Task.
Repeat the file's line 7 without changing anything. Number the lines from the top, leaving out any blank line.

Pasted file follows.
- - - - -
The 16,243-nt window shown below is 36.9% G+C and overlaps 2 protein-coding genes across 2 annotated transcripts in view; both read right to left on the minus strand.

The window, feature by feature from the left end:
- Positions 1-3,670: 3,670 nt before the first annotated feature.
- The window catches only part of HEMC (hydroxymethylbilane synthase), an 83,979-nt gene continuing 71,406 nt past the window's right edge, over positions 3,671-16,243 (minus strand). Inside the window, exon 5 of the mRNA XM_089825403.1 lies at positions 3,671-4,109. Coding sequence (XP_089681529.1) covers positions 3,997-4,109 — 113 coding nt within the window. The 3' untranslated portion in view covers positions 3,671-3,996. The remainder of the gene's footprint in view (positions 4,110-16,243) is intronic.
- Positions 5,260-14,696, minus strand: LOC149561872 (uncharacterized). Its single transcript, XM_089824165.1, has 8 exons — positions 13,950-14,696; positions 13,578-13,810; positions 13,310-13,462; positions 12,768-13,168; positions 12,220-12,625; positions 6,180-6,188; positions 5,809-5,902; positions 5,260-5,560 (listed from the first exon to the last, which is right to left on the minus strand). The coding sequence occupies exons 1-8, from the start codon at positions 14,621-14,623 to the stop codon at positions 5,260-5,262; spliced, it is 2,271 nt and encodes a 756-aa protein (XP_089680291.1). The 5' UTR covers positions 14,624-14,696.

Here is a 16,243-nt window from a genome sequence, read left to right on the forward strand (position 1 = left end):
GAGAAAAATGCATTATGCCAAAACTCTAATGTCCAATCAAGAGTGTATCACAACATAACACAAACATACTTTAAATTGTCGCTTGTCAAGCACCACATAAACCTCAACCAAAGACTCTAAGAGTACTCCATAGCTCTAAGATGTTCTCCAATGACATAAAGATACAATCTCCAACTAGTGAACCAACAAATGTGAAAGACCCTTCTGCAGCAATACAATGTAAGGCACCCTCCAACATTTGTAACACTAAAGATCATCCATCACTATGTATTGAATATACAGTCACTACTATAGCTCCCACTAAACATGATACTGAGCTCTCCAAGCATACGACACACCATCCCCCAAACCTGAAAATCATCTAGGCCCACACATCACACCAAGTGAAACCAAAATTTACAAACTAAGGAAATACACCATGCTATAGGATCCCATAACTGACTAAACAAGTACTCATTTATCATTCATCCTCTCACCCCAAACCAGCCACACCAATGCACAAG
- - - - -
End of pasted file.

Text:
GAGAAAAATGCATTATGCCAAAACTCTAATGTCCAATCAAGAGTGTATCACAACATAACACAAACATACTTTAAATTGTCGCTTGTCAAGCACCACATAAACCTCAACCAAAGACTCTAAGAGTACTCCATAGCTCTAAGATGTTCTCCAATGACATAAAGATACAATCTCCAACTAGTGAACCAACAAATGTGAAAGACCCTTCTGCAGCAATACAATGTAAGGCACCCTCCAACATTTGTAACACTAAAGATCATCCATCACTATGTATTGAATATACAGTCACTACTATAGCTCCCACTAAACATGATACTGAGCTCTCCAAGCATACGACACACCATCCCCCAAACCTGAAAATCATCTAGGCCCACACATCACACCAAGTGAAACCAAAATTTACAAACTAAGGAAATACACCATGCTATAGGATCCCATAACTGACTAAACAAGTACTCATTTATCATTCATCCTCTCACCCCAAACCAGCCACACCAATGCACAAG